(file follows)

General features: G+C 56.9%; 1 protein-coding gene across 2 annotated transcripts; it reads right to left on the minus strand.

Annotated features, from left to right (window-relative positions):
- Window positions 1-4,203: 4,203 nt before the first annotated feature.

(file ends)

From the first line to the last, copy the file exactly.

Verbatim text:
General features: G+C 56.9%; 1 protein-coding gene across 2 annotated transcripts; it reads right to left on the minus strand.

Annotated features, from left to right (window-relative positions):
- Window positions 1-4,203: 4,203 nt before the first annotated feature.